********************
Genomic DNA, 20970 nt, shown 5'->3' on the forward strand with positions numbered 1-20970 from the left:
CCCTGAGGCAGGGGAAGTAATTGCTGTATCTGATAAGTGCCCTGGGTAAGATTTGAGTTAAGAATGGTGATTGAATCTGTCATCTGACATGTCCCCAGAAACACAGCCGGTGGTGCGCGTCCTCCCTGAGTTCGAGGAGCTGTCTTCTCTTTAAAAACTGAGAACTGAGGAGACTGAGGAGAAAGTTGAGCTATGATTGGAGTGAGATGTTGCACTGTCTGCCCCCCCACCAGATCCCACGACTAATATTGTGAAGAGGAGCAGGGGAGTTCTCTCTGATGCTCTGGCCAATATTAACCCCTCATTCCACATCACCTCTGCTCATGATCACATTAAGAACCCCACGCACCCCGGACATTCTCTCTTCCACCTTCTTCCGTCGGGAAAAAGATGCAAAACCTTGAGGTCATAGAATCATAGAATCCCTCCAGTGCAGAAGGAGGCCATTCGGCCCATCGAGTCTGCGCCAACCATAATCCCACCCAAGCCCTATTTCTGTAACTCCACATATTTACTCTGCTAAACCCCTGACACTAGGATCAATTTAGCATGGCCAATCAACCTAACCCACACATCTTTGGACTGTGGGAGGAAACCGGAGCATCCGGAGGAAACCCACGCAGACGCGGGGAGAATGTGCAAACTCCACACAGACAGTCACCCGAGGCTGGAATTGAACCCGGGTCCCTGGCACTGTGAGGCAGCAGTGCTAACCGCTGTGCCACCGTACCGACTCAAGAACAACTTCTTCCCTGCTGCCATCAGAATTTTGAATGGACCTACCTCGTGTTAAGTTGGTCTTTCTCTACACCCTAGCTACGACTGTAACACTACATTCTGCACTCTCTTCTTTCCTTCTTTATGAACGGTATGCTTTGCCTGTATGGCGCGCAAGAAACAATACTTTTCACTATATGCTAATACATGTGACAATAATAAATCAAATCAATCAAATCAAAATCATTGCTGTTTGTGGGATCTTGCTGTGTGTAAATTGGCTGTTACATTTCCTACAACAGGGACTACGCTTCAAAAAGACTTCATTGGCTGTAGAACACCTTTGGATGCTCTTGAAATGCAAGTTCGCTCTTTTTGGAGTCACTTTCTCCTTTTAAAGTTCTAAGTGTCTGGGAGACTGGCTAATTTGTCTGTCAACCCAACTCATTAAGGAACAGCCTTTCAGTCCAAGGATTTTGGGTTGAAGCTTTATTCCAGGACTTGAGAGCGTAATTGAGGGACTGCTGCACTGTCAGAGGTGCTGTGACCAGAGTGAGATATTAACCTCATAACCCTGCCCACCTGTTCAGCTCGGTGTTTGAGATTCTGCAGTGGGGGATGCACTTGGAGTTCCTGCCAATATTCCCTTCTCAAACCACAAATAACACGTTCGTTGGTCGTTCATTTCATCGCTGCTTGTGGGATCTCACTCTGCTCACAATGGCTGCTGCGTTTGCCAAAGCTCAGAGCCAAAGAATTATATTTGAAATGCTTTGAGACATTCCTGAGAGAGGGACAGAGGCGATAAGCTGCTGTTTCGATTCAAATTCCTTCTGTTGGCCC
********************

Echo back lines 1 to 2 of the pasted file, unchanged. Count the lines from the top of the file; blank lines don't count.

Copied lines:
Genomic DNA, 20970 nt, shown 5'->3' on the forward strand with positions numbered 1-20970 from the left:
CCCTGAGGCAGGGGAAGTAATTGCTGTATCTGATAAGTGCCCTGGGTAAGATTTGAGTTAAGAATGGTGATTGAATCTGTCATCTGACATGTCCCCAGAAACACAGCCGGTGGTGCGCGTCCTCCCTGAGTTCGAGGAGCTGTCTTCTCTTTAAAAACTGAGAACTGAGGAGACTGAGGAGAAAGTTGAGCTATGATTGGAGTGAGATGTTGCACTGTCTGCCCCCCCACCAGATCCCACGACTAATATTGTGAAGAGGAGCAGGGGAGTTCTCTCTGATGCTCTGGCCAATATTAACCCCTCATTCCACATCACCTCTGCTCATGATCACATTAAGAACCCCACGCACCCCGGACATTCTCTCTTCCACCTTCTTCCGTCGGGAAAAAGATGCAAAACCTTGAGGTCATAGAATCATAGAATCCCTCCAGTGCAGAAGGAGGCCATTCGGCCCATCGAGTCTGCGCCAACCATAATCCCACCCAAGCCCTATTTCTGTAACTCCACATATTTACTCTGCTAAACCCCTGACACTAGGATCAATTTAGCATGGCCAATCAACCTAACCCACACATCTTTGGACTGTGGGAGGAAACCGGAGCATCCGGAGGAAACCCACGCAGACGCGGGGAGAATGTGCAAACTCCACACAGACAGTCACCCGAGGCTGGAATTGAACCCGGGTCCCTGGCACTGTGAGGCAGCAGTGCTAACCGCTGTGCCACCGTACCGACTCAAGAACAACTTCTTCCCTGCTGCCATCAGAATTTTGAATGGACCTACCTCGTGTTAAGTTGGTCTTTCTCTACACCCTAGCTACGACTGTAACACTACATTCTGCACTCTCTTCTTTCCTTCTTTATGAACGGTATGCTTTGCCTGTATGGCGCGCAAGAAACAATACTTTTCACTATATGCTAATACATGTGACAATAATAAATCAAATCAATCAAATCAAAATCATTGCTGTTTGTGGGATCTTGCTGTGTGTAAATTGGCTGTTACATTTCCTACAACAGGGACTACGCTTCAAAAAGACTTCATTGGCTGTAGAACACCTTTGGATGCTCTTGAAATGCAAGTTCGCTCTTTTTGGAGTCACTTTCTCCTTTTAAAGTTCTAAGTGTCTGGGAGACTGGCTAATTTGTCTGTCAACCCAACTCATTAAGGAACAGCCTTTCAGTCCAAGGATTTTGGGTTGAAGCTTTATTCCAGGACTTGAGAGCGTAATTGAGGGACTGCTGCACTGTCAGAGGTGCTGTGACCAGAGTGAGATATTAACCTCATAACCCTGCCCACCTGTTCAGCTCGGTGTTTGAGATTCTGCAGTGGGGGATGCACTTGGAGTTCCTGCCAATATTCCCTTCTCAAACCACAAATAACACGTTCGTTGGTCGTTCATTTCATCGCTGCTTGTGGGATCTCACTCTGCTCACAATGGCTGCTGCGTTTGCCAAAGCTCAGAGCCAAAGAATTATATTTGAAATGCTTTGAGACATTCCTGAGAGAGGGACAGAGGCGATAAGCTGCTGTTTCGATTCAAATTCCTTCTGTTGGCCC